June 2012 has been proclaimed by the US Congress to be Aphasia Awareness Month. Bearing that in mind, we wanted to share some facts and information about aphasia:
- What is aphasia? Aphasia is a communication disorder that is acquired and that impairs a person’s ability to process language, to speak and understand others, and causes difficulty in reading and writing. Aphasia does not affect a person’s intelligence, it just affects their ability to communicate.
- What causes aphasia? The most common cause is stroke. However, aphasia can also be caused by head injury, brain tumor(s), or other neurological causes.
- How common is aphasia? It affects about one million Americans.
- Who acquires aphasia? Although aphasia is most common in older people, it can occur in anyone of any age, race, nationality, or gender.
- How do you communicate with a person with aphasia? Make sure the person has time to speak and do not finish their sentences for them, be aware of background noises and turn off televisions and radios whenever possible, be open to different means of communication, and confirm that you are communicating effectively and successfully. We also suggest visiting the Communication Dos & Don’ts page of the National Aphasia Association to learn more about communicating with someone with aphasia.
- Are all cases of aphasia alike?No. There are many types of aphasia. For example, some people have difficulty speaking while others struggle to follow a conversation. For some, aphasia is fairly mild and is not noticeable right away, while, for others, aphasia can be very severe. Here are a couple of forms of aphasia:
- Global Aphasia – This is the most severe form of aphasia. It is applied to patients who can produce few recognizable words and understand little or no spoken language. People with global aphasia can neither read nor write. This type of aphasia is often seen immediately after a stroke.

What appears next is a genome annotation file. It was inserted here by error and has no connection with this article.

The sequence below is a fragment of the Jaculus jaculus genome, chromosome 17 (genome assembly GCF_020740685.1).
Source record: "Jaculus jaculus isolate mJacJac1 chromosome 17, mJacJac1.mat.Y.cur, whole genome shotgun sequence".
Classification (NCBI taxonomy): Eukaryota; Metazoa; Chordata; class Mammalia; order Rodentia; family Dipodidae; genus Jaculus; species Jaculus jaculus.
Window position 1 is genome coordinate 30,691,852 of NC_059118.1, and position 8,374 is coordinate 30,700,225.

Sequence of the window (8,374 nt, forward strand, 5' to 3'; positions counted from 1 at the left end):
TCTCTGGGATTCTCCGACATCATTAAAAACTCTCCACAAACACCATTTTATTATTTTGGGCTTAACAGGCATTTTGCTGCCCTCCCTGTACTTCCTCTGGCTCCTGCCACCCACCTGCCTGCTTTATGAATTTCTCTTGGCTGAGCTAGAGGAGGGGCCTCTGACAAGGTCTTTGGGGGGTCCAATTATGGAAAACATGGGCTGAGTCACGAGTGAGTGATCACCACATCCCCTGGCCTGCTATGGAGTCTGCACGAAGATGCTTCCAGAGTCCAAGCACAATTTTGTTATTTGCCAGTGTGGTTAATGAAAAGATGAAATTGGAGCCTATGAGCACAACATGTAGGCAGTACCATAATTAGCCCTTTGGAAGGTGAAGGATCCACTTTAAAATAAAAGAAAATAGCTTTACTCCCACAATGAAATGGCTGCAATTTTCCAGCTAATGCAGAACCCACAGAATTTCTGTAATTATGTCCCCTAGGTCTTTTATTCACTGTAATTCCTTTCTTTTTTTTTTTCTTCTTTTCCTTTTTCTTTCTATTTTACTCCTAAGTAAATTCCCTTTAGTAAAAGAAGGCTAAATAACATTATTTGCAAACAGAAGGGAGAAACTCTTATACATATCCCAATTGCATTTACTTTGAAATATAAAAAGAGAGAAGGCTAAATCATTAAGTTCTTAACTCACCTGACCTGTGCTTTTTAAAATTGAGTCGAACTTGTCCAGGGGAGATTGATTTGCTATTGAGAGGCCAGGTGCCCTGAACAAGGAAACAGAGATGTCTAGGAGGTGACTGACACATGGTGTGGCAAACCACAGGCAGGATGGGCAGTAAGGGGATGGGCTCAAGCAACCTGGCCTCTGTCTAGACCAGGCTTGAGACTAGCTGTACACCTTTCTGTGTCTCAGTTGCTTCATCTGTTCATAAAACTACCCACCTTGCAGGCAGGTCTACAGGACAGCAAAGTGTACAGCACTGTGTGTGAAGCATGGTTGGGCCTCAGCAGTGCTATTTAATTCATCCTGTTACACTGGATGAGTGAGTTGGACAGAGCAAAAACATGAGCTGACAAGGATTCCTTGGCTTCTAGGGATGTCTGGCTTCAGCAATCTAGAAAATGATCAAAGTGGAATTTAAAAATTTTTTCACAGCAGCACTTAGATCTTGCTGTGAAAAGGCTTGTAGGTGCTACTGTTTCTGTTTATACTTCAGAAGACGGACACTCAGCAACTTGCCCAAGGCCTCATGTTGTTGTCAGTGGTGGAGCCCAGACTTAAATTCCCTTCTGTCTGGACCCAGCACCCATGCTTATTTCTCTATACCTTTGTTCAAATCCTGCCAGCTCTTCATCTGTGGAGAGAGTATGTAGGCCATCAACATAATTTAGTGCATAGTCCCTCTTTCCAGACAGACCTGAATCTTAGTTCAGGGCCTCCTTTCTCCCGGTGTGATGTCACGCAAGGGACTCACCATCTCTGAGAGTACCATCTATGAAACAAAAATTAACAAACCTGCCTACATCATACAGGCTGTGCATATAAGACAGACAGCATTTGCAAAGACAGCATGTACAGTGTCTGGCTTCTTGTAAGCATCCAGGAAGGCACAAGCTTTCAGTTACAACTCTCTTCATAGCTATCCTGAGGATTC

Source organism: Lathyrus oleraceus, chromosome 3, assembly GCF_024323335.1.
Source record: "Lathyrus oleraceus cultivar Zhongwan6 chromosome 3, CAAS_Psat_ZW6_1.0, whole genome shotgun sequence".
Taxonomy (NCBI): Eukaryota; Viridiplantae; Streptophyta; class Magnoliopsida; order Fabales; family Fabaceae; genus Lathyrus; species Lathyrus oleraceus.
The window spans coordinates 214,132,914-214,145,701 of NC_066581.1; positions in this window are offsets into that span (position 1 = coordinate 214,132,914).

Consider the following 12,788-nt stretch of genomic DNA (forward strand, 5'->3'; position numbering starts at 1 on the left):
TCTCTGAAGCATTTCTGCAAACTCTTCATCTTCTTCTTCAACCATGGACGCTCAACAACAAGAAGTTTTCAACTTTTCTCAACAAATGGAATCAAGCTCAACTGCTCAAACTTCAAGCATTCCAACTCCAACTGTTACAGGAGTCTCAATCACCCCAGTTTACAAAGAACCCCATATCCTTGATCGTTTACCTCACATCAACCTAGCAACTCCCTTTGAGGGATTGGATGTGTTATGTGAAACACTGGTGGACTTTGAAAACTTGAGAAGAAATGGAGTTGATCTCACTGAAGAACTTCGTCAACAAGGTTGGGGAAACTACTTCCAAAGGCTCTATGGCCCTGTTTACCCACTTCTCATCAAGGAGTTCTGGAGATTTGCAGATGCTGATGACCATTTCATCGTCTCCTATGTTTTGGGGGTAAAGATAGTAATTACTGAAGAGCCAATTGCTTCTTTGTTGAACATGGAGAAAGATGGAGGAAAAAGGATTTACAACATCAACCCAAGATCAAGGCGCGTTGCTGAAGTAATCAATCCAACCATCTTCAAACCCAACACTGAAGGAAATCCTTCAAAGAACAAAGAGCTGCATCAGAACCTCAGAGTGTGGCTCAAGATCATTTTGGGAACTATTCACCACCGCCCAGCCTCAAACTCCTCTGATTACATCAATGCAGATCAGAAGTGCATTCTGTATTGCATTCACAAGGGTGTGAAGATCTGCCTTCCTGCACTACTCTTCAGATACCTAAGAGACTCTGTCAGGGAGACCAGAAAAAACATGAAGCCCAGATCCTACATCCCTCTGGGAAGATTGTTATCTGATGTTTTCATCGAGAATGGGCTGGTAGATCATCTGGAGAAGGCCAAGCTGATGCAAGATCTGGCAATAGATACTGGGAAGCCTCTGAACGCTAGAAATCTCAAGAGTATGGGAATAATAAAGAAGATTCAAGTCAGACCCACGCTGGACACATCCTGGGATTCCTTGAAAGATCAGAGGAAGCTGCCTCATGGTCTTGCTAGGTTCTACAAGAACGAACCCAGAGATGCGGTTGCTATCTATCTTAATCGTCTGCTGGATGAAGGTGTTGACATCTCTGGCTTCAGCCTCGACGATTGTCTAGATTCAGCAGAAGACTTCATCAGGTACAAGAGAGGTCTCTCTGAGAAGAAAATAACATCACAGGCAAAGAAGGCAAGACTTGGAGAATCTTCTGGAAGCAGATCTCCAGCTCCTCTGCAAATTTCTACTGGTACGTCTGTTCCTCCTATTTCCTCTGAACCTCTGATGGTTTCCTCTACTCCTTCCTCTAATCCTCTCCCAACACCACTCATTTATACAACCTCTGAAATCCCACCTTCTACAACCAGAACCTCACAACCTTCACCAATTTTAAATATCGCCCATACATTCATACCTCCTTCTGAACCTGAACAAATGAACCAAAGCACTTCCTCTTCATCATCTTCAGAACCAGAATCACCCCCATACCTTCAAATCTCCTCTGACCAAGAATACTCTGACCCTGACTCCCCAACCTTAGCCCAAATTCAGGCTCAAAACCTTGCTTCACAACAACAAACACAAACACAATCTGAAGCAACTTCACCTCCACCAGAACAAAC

- Broca’s Aphasia or “non-fluent aphasia” – With this form of aphasia, speech output is severely reduced. People with this form of aphasia may limit speech to short utterances of less than four words and use a limited vocabulary. A person with Broca’s Aphasia may understand speech relatively well and be able to read, but their writing may be limited.
- Mixed non-fluent Aphasia – This is applied to patients who have sparse and effortful speech and it resembles severe Broca’s Aphasia. Unlike Broca’s Aphasia however, people with this form of aphasia remain limited in their understanding of speech and reading and writing is at an elementary level.
- Wernicke’s Aphasia (‘fluent aphasia’) – This form of aphasia deals with the ability to grasp the meaning of spoken, however the ability to make speech is not always affected.
The National Institute on Disability and Rehabilitation Research (NIDRR) has several projects dealing with communication disabilities, including:
- Rehabilitation Research and Training Center on Enhancing the Functional Outcomes and Employment Outcomes of Individuals Who Experience a Stroke. Project Number: H133B080031.
- Systematic Study of the Effectiveness of AAC Intervention to Improve Conversation in Individuals with Degenerative Language Disorders. Project Number: H133G080162.
We conducted a search in our databases and found nearly 600 articles dealing with aphasia, including:
- Tucker, Frances M., Edwards, Dorothy F., Matthews, Leslie K., Baum, Carolyn M., Connor, Lisa T. Modifying health outcome measures for people with aphasia. American Journal of Occupational Therapy (AJOT), Volume 66(1), Pgs. 42-50. NARIC Accession Number: J62770.
- Babbitt, Edna M., Heinermann, Allen W., Semik, Patrick, Cherney, Leora R. Psychometric properties of the communication confidence rating scale for aphasia (CCRSA): Phase 2. Aphasiology, Pgs. 1-9. NARIC Accession Number: J60182.
- Cherney, Leora, R., Halper, Anita S., Kaye, Rosalind C. Computer-based script training for Aphasia: Emerging themes from post-treatment interviews. Journal of Communication Disorders, Volume 44(4), Pgs. 493-501. NARIC Accession Number: J61136.
To learn more and find groups in your area, please visit the National Aphasia Association.